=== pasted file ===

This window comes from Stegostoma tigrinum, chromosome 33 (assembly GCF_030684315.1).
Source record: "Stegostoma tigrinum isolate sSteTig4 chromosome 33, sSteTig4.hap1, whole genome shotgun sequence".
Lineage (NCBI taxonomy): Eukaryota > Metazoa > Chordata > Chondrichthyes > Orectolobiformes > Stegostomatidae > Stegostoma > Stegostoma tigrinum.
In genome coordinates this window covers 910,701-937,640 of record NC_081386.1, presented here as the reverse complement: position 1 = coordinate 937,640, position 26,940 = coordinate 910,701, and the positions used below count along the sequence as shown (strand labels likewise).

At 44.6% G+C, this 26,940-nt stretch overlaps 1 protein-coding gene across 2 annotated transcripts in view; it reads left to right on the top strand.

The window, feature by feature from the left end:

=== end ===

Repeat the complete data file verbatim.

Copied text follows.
This window comes from Stegostoma tigrinum, chromosome 33 (assembly GCF_030684315.1).
Source record: "Stegostoma tigrinum isolate sSteTig4 chromosome 33, sSteTig4.hap1, whole genome shotgun sequence".
Lineage (NCBI taxonomy): Eukaryota > Metazoa > Chordata > Chondrichthyes > Orectolobiformes > Stegostomatidae > Stegostoma > Stegostoma tigrinum.
In genome coordinates this window covers 910,701-937,640 of record NC_081386.1, presented here as the reverse complement: position 1 = coordinate 937,640, position 26,940 = coordinate 910,701, and the positions used below count along the sequence as shown (strand labels likewise).

At 44.6% G+C, this 26,940-nt stretch overlaps 1 protein-coding gene across 2 annotated transcripts in view; it reads left to right on the top strand.

The window, feature by feature from the left end: